for W3c validation
Friday Faves is our weekly blog series highlighting a few select pieces from the REG team’s reading lists. You can catch up on past Friday Faves on the archive.
Deloitte Tech Trends 2019: Beyond the digital frontier
Anne says: The Deloitte Tech Trends report has been released – their 10th in this series. The graphic above illustrates the key trends over the past 10 years and the report highlights nine macro trends that are influencing technology innovation. It was fascinating to review the graphic and consider some of the projects we’ve completed over the past decade and map them against the trends and which of the trends haven’t performed as proposed. However, I found the opening statement in the report quite profound:
“…cloud, analytics and digital experiences have steadily disrupted IT operations, business models and markets… these now familiar forces may no longer qualify as “trends”…”
While many organisations may be implementing these technologies currently, the next wave of disruptors are already creating an impact: blockchain, cognitive and digital reality (eg. AR, VR and IoT).
There are 142 pages to this report – packed with exciting opportunities as we shift towards completely new ways of experiencing work with technologies that were mainly sci-fi a decade ago. Each chapter of the report provides a pragmatic, research-based review of the trend, examples in practice and useful graphics that explain potential applications. It may take time to fully absorb how technology will impact your organisation over the next decade, but avoiding consideration may result in missed opportunities.
There’s a short video to introduce the highlighted topics in the report – but there are no shortcuts – you’re just going to have to read it! (And I notice there’s no Sans Forgetica font – see last week’s Friday Fave if you’re not sure what I’m talking about)!
The Clever Clumsiness of a Robot Teaching Itself to Walk
Helen says: Research Scientists at UC Berkeley are applying deep reinforcement learning approaches to robots and they are reporting some promising, if not a little bit unsettling, results. Comfortable with the idea of robots being programmed to carry out repetitive tasks, to consider robots teaching themselves to navigate independently in unpredictable environments, to me is next level. Robots are programmed to know what they have to achieve, but they have to work out how to achieve it.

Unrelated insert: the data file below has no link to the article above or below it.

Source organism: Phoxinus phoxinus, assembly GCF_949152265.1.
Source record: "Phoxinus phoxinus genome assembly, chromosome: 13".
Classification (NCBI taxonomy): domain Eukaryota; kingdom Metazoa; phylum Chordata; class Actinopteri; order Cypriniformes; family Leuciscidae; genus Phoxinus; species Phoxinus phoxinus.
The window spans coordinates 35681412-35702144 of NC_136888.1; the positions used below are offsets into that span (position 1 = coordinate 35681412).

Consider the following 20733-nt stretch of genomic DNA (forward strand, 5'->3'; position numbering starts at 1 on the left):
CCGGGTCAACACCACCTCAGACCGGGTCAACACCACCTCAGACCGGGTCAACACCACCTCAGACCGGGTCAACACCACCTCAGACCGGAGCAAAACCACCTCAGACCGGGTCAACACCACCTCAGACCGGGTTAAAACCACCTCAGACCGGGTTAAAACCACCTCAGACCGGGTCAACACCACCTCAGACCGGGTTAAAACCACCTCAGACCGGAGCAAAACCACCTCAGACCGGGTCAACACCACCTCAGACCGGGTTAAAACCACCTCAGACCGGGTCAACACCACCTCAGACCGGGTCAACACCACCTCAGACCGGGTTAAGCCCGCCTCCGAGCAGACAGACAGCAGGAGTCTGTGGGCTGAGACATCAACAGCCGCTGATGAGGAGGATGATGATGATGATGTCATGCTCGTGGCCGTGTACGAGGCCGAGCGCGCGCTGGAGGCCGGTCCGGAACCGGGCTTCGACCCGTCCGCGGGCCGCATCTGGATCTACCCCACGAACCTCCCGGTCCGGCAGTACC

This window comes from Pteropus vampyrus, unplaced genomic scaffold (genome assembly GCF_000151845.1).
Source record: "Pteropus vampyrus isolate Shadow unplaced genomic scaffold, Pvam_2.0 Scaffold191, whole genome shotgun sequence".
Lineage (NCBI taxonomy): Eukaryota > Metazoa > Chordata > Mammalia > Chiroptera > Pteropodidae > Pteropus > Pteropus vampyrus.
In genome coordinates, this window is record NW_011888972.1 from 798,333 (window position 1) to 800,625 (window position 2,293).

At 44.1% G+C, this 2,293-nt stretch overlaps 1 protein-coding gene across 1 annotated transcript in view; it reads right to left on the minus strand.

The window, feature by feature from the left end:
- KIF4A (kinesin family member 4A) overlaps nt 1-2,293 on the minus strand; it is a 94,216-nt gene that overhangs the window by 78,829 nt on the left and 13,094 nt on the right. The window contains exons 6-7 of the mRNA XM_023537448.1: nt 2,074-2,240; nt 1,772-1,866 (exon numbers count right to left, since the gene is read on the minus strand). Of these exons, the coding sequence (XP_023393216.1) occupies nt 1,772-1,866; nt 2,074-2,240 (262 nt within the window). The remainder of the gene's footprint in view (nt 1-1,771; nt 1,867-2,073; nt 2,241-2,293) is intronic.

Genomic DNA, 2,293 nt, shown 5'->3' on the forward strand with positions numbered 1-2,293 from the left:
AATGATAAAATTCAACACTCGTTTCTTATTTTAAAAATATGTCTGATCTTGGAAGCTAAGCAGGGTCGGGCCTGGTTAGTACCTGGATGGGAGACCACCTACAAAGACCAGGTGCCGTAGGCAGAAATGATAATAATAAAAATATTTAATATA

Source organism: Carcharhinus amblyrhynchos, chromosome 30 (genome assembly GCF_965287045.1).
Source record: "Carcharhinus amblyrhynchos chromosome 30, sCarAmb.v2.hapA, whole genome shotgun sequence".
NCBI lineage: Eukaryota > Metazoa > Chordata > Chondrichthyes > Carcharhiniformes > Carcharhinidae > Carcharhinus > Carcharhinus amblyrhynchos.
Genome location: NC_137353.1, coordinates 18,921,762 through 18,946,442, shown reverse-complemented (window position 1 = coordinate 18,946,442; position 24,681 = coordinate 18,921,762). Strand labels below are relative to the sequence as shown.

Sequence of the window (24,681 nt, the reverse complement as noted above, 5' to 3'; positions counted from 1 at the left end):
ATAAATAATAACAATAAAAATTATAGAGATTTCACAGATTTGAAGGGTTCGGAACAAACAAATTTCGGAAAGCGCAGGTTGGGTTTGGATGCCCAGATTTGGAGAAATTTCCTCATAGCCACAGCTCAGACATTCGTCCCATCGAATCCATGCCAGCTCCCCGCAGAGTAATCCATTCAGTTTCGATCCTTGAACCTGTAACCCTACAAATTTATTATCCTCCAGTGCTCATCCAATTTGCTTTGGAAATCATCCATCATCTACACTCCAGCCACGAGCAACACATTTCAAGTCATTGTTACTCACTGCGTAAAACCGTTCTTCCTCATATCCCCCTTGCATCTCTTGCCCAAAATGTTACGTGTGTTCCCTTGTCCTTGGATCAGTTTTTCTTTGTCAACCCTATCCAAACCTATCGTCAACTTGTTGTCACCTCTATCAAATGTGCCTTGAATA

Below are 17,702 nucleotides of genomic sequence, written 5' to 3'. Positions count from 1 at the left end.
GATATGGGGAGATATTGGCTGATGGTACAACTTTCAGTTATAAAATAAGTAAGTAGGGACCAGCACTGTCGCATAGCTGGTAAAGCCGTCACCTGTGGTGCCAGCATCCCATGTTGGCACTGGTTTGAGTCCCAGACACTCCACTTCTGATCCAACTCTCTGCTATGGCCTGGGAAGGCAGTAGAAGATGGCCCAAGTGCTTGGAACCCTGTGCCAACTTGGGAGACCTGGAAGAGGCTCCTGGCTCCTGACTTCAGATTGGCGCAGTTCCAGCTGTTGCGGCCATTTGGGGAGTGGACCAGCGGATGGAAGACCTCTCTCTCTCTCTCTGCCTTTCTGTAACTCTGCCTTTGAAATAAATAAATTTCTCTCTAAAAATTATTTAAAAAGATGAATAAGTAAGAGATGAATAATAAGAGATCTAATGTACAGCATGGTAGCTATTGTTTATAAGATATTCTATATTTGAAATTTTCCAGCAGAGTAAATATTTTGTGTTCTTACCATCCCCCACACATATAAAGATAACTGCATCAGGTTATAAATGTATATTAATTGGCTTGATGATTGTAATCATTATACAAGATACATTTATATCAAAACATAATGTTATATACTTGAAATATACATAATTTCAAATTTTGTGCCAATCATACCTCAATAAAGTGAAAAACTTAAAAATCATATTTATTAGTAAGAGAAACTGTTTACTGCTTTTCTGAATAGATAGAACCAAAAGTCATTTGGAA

With the use of AI and digital rewards, through trial and error, and lots of it, a quadrupedal robot has taught itself to walk in two hours. It then managed to quickly adapt to inclines and overcome obstacles in its path. This method of learning is a complex process that takes time, more time than if using a simulated environment. To make the process quicker, their next goal is to have a computer change its own algorithm as it learns, and for this to be run in parallel over many computers to potentially create an algorithm better than humans can design. The time when robots can continually learn, adjust to a changing environment and are able to find their own way in the world may be closer to our reality that we think!
Hotel fires half its robot staff for sucking at their jobs
Joel says: Not being able to complete the simplest of tasks at your job will get you fired…Even if you’re a robot.
I’ve written numerous articles over the lifespan of Friday Faves talking about the uprising of robots and how they’re planned to take over lower level mundane jobs in the future. Well, it seems if you work in one of these repetitive low-level jobs your role may be secured for a while longer.
The Hann na hotel in Japan was known for having an all-robot staff but it seems that won’t be the case anymore after finding out the robo-employees weren’t quite up to the job.
Each room at the Hann na gets their own virtual assistant robot named Churi designed to assist with requests asked by the guests at the hotel. But it seems Churi would often try to be too helpful or picked up sounds in the room as voice requests.
One guest complained that the virtual assistant robot Churi placed in every hotel room kept waking him up by saying, “Sorry, I couldn’t catch that. Could you repeat your request?” because of the guest’s snoring. Other guests complained on TripAdvisor that Churi would interrupt their conversations.
This led to all of the Churi robots being removed from all of the rooms at Hann na. But Churi wasn’t the only one not up to scratch. The company also let go of their Dinosaur check-in robots and their Bellhop robots after they found they couldn’t complete their tasks well enough or without human interaction.
Firing half of the hotel robots might seem harsh, but at the end of the day a hotel needs to focus on the comfort of its guests more than the gimmick of robot employees.